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Aaron Stannard
@Aaronontheweb
btw - going to be upgrading the build server to support C# 6, F# 4, and Code Contracts soon
I just have to install a new version of Visual Studio and do some other song and dance
Bartosz Sypytkowski
@Horusiath
+1000 for code contracts
I'll see what I can do
Aaron Stannard
@Aaronontheweb
yeah, I fell in love with them on DotNetty
started using them in NBench, which I'm hoping to have a demo of in our contributors meeting
Bartosz Sypytkowski
@Horusiath
pretty bad, that they should be basically compiler feature ;)
Aaron Stannard
@Aaronontheweb
yeah, I agree with that haha
NBench is something I came up with while I was on vacation - to build a robust history going forward around performance in key areas of Akka.NET, Helios, DotNetty, and our serializers
combines profiling techniques with unit testing
i.e. write a unit test that guarantees that a benchmark never has more than N GC2 collections during each run
Bartosz Sypytkowski
@Horusiath
@Aaronontheweb I'd also focus on that: http://www.privateeye.io/
it's in beta and it's pretty impressive right now - I've talked with greg young, and he wants to keep it free for OSS projects
Aaron Stannard
@Aaronontheweb
cool - what I want is automated performance testing though
i.e. something that screams and fails loudly when a key metric gets fucked up on a PR
Bartosz Sypytkowski
@Horusiath
yeah I know, this is more for profiling
Aaron Stannard
@Aaronontheweb
.NET needs better profiling tools
PerfView has been what I've been using
and it's a bit of a bear to be honest
if you're a Microsoft engineer and have spent a lot of time working with Event Tracing for Windows, PerfView is probably amazing
PrivateEye looks cool
Bartosz Sypytkowski
@Horusiath
this one has metrics about bytes used, nr of calls, allocations and more - and what's the best it works from F# Repl, can be used on living code and composed via observables with any UI you want
Aaron Stannard
@Aaronontheweb
would love to use that for troubleshooting issues with the performance-critical parts
Ashit Shakrani
@ashshak
Hi Guys,
I am just spiking the FSM and can't get it to transition to the 2nd state, am I missing anything here:
public MyFsm()
        {
            MyStates myStates = new MyStates(); 
            StartWith(myStates.Ready, new MyData());

            When(myStates.Ready, @event =>
            {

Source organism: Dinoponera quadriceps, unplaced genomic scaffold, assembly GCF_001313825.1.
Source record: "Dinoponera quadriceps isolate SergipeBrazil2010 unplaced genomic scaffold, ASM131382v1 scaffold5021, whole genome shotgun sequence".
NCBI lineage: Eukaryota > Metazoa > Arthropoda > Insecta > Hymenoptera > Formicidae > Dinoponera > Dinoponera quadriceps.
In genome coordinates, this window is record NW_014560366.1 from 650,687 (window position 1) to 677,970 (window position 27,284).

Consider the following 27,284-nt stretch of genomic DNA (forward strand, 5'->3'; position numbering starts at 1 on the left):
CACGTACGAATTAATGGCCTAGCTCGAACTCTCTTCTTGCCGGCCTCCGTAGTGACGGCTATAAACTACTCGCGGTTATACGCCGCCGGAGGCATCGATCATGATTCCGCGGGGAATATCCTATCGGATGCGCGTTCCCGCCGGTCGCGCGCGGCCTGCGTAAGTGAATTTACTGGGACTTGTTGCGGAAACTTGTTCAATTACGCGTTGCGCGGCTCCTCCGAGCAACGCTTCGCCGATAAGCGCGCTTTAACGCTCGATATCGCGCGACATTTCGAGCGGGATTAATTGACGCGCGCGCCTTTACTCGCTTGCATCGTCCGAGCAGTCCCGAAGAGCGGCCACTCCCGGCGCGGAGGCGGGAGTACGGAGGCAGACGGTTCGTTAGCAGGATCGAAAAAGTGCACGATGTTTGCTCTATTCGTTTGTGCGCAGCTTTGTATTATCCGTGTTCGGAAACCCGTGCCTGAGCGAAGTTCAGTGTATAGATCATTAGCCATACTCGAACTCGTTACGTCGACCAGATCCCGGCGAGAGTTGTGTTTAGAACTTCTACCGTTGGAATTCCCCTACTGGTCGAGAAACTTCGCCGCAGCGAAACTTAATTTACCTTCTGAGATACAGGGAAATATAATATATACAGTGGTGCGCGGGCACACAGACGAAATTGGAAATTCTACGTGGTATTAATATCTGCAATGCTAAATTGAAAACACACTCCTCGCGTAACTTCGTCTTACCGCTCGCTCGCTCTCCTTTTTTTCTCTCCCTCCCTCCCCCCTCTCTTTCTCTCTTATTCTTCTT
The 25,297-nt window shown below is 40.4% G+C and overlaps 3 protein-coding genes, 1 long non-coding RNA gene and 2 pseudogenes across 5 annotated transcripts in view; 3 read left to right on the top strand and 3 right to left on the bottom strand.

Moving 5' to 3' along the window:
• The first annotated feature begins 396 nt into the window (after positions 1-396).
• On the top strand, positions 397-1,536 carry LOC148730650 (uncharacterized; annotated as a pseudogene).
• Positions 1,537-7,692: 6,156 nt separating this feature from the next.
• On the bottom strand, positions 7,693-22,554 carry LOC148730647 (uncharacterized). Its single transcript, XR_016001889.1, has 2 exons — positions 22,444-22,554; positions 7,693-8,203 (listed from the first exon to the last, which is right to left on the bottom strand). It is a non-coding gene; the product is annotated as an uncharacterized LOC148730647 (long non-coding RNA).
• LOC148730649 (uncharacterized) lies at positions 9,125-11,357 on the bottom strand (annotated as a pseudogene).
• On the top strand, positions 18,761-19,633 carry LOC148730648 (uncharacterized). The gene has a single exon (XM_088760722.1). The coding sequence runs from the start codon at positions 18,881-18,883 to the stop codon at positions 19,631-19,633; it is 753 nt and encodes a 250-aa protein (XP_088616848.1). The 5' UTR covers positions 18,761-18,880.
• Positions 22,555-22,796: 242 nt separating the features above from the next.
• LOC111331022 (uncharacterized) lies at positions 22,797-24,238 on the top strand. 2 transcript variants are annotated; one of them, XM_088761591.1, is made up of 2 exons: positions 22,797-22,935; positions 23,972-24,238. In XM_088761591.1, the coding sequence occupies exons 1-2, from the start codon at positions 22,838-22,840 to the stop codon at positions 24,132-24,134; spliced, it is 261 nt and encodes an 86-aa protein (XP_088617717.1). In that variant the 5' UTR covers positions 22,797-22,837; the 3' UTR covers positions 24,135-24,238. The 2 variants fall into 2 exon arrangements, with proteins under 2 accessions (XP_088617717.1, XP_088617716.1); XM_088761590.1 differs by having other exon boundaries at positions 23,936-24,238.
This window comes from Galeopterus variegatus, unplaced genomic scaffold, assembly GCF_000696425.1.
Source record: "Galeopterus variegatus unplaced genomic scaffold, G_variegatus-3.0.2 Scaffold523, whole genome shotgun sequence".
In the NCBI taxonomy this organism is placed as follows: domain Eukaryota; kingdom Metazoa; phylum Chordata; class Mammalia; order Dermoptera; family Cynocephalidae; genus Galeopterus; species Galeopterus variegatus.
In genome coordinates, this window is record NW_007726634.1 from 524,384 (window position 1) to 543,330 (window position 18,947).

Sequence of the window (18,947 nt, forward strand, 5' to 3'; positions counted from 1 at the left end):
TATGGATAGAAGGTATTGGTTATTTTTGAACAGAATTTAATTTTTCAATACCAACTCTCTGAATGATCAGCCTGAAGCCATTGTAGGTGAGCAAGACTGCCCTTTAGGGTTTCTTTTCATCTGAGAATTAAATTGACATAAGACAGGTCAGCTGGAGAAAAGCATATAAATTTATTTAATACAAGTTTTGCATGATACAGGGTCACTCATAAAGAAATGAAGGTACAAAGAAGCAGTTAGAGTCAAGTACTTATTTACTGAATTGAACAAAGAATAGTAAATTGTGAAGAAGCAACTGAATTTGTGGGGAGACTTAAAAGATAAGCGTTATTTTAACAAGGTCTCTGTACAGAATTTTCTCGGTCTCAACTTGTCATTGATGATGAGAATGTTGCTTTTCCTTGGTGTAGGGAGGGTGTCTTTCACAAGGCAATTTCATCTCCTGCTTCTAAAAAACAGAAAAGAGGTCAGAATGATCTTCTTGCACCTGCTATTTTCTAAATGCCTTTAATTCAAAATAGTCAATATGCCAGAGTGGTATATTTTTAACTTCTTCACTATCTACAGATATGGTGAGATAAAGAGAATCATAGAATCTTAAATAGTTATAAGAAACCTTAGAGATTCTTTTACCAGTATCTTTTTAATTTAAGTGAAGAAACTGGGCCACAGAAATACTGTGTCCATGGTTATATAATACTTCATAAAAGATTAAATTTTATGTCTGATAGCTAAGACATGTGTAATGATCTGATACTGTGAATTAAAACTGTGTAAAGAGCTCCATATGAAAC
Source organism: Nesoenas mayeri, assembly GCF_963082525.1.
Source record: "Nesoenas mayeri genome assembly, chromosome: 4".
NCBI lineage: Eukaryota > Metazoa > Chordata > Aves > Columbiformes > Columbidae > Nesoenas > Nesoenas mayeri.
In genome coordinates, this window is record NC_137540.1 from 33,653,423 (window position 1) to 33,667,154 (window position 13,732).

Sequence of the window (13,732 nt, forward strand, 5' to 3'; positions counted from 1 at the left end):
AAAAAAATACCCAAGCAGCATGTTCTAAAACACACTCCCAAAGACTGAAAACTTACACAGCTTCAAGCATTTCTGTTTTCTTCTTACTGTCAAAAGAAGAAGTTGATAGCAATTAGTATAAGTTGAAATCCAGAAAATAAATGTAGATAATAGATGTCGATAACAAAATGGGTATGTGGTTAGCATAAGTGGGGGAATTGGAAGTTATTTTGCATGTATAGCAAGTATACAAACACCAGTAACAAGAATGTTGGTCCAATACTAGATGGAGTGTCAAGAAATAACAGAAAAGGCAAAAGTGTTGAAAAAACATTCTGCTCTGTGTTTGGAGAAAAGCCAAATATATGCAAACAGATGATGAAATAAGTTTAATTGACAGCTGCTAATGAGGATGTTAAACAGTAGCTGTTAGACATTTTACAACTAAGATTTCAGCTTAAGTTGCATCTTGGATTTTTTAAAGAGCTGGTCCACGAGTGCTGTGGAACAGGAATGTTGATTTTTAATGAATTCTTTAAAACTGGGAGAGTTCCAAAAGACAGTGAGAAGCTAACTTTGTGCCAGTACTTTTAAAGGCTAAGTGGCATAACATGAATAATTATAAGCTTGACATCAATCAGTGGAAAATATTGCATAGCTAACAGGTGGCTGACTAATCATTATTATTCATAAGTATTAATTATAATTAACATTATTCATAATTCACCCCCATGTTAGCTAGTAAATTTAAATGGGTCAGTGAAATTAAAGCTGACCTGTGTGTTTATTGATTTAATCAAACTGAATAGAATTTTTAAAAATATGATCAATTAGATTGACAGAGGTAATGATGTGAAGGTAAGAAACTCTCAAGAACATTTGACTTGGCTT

State<MyState, MyData> nextState=null;

                @event.FsmEvent.Match()
                    .With<MyEvents.Calculate>(calculate =>
                    {
                        StateData.Item1 = calculate.Item1;
                        StateData.Item2 = calculate.Item2;
                        nextState = GoTo(myStates.Calculating, StateData);
                    })
                    .Default(o =>
                    {
                        nextState = Stay();
                    });

                return nextState;
            });

            When(myStates.Calculating, @event =>
            {
                StateData.Sum = StateData.Item1 + StateData.Item2;
                return GoTo(myStates.Calculated, StateData);
            });
            Initialize();
        }
Aaron Stannard
@Aaronontheweb
@ashshak can you show the full FSM code along with the messages you're sending it?
Ashit Shakrani
@ashshak
sure, here a gist:
https://gist.github.com/ashshak/211a7323a78065558b43
Thanks for having a look.
Aaron Stannard
@Aaronontheweb
ah, I think I may know why.. can you verify that the GoTo(myStates.Calculating, StateData) is being called?
with the debugger?
Ashit Shakrani
@ashshak
yes the event is being pattern-matched and nextState is being set.
Aaron Stannard
@Aaronontheweb
ok, I think I might know what's up
this is from the internals of the FSM<TState, TData> class
private void ProcessEvent(Event<TData> fsmEvent, object source)
        {
            if(DebugEvent)
            {
                var srcStr = GetSourceString(source);
                _log.Debug("processing {0} from {1}", fsmEvent, srcStr);
            }
            var stateFunc = _stateFunctions[_currentState.StateName];
            var oldState = _currentState;
            State<TState, TData> upcomingState = null;

            if(stateFunc != null)
            {
                upcomingState = stateFunc(fsmEvent);
            }

            if(upcomingState == null)
            {
                upcomingState = HandleEvent(fsmEvent);
            }

            ApplyState(upcomingState);
            if(DebugEvent && !Equals(oldState, upcomingState))
            {
                _log.Debug("transition {0} -> {1}", oldState, upcomingState);
            }
        }
this is where a state transition occurs
the stateFunc this in case is your lambda inside the Where( clause
ah, nevermind - I'm an idiot
turn on the following setting in HOCON
Ashit Shakrani
@ashshak
yup, I saw the source file. And even the handler for OnTransition() is firing. But it never enters the stateFunc of the 2nd state.
Aaron Stannard
@Aaronontheweb
akka.loglevel = DEBUG
this will print out the _log.Debug("transition {0} -> {1}", oldState, upcomingState); messages to the console
so you'll know for certain if the transition occurs
I think you are transitioning to the second state
but you need to send another event
right now nothing is handled in that state
events don't cascade
they're handled and cause a transition
Ashit Shakrani
@ashshak
ok, I see. I have just fired another message and it now hits handler. I thought I could just move from one to another. Thanks for your help.
Aaron Stannard
@Aaronontheweb
no worries @ashshak - it was a good gut check for me too
the thing I was worried about was using nullable types to define states
since we do so many STATE1 == STATE2 comparisons